Today’s shared plate is fresh out of the wok, and we’re ready to enjoy it with the latest episode of The Bangkok Podcast! Feast your eyes on our beloved pad see ew, and listen to the podcast on spotify or youtube. This drunken noodle dish from Thailand is often featured in our morning market cooking class, but today we wanted to share a version with a slight twist.
This isn’t just any pad see ew, it’s made with a little extra TLC, by taking the time to make our own rice noodles. For those who love pad see ew, you can probably imagine why this is special. Pad see ew is normally a milder Thai dish, but if you prefer the noodles a little spicy, you can dash a bit of our homemade sriracha on top (or alternatively you can make pad kee mow drunken noodles instead). Beyond a spicy sriracha sauce, we’re pairing this special plate of noodles with an episode of The Bangkok Podcast, whose hosts Greg and Ed, decided to feature Courageous Kitchen. We hope you will take the time to listen and share!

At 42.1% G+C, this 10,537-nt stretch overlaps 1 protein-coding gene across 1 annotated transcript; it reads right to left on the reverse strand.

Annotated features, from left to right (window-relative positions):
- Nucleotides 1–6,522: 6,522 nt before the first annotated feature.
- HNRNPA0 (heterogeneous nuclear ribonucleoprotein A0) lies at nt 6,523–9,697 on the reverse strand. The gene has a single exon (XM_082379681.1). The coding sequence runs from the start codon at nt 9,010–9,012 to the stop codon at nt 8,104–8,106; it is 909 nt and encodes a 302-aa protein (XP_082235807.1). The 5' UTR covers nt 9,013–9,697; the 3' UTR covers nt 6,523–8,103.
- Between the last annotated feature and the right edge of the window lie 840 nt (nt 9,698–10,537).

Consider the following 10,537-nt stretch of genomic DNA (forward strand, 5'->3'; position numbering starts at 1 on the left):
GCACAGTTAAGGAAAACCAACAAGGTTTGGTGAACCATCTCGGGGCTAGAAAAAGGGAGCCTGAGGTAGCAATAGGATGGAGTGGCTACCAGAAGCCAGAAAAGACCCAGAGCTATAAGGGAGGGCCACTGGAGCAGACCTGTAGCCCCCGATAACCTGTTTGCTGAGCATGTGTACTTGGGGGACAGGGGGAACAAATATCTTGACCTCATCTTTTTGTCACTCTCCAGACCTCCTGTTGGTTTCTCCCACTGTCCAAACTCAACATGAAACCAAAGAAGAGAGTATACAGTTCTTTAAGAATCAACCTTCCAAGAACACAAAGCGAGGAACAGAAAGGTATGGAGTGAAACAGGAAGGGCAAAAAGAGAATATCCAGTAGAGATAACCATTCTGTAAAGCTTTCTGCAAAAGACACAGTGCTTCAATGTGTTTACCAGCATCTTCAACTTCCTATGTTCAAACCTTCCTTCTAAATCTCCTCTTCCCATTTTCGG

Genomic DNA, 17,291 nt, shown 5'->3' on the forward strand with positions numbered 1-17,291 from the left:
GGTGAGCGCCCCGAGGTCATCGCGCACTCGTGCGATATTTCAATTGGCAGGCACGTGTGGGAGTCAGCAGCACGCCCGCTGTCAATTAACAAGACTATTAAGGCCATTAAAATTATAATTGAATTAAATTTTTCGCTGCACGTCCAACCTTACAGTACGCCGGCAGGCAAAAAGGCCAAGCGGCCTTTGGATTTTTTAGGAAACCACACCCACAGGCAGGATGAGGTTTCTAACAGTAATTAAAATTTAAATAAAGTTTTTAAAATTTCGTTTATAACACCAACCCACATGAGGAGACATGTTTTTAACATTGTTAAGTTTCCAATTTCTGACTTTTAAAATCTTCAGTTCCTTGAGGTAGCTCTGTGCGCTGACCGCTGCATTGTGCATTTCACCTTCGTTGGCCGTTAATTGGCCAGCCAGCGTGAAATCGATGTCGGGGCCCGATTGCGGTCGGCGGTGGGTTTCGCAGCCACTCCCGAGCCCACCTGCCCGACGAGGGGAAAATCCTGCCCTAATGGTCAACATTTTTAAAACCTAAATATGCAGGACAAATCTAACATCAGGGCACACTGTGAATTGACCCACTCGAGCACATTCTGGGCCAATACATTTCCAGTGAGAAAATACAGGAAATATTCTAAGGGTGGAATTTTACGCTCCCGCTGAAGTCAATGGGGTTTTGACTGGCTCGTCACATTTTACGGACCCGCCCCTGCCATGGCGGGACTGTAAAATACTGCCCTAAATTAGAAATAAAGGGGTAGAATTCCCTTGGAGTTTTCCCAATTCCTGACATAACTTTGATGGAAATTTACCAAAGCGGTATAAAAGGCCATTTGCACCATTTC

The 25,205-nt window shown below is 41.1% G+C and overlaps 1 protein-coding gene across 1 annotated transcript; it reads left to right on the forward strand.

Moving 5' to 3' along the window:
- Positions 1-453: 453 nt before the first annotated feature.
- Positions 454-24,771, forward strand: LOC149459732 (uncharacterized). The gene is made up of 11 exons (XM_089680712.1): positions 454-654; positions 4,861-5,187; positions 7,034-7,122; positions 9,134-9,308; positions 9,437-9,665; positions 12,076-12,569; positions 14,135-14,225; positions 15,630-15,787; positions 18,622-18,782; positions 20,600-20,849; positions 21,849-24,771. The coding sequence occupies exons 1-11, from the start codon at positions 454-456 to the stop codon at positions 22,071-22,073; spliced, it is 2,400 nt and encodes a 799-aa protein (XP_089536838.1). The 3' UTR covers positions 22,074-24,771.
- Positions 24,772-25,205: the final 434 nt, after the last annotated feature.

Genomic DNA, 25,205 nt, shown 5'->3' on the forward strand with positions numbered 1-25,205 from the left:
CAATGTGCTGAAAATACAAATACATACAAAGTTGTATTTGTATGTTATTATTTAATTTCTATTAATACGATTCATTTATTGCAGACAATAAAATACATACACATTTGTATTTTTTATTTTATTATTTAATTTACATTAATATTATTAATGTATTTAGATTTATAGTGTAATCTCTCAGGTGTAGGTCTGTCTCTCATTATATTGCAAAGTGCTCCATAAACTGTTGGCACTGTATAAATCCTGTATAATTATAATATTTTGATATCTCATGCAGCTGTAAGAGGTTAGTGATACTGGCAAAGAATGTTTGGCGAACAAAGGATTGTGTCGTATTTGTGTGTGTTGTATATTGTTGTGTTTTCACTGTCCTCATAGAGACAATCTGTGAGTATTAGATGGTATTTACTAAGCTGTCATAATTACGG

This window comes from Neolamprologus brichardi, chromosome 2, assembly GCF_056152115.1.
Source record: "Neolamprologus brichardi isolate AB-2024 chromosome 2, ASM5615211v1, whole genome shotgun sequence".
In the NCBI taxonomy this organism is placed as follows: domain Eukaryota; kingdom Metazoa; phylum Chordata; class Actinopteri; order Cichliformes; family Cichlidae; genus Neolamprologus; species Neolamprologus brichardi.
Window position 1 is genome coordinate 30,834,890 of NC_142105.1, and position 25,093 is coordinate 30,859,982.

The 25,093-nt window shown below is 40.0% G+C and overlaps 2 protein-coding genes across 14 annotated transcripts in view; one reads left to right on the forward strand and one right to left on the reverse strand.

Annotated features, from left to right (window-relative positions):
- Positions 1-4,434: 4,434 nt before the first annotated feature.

Homemade ‘Sen Yai’ Rice Noodles
The process has been tricky, but we have been testing recipes to create our own wide rice noodle on our own. One of the factors that makes pad see ew in Thailand, more outstanding than versions you can have in restaurants abroad, is that street vendors in Thailand can usually grab fresh rice noodles from the market. The noodles are factory made in giant batches each day, and delivered to the markets where a local vendor can purchase them, and slice them to the thickness that customers dictate. Best of all, you can buy a kilo of fresh rice noodles for much less than a dollar.
The local market version is sliced precisely, and dirt cheap, so why would you make your own?
We simply love the nuance of hand cut noodles and the ability to customize them to your preference. If you prefer them melty, bouncy, super long, or some combination of those characteristics, you can adjust the amount of rice flour and a tapioca starch you add into the recipe. In a city that thrives on street food, this is a lost art in most Bangkok homes, but we’re happy to guide you through the process of making your own rice noodles.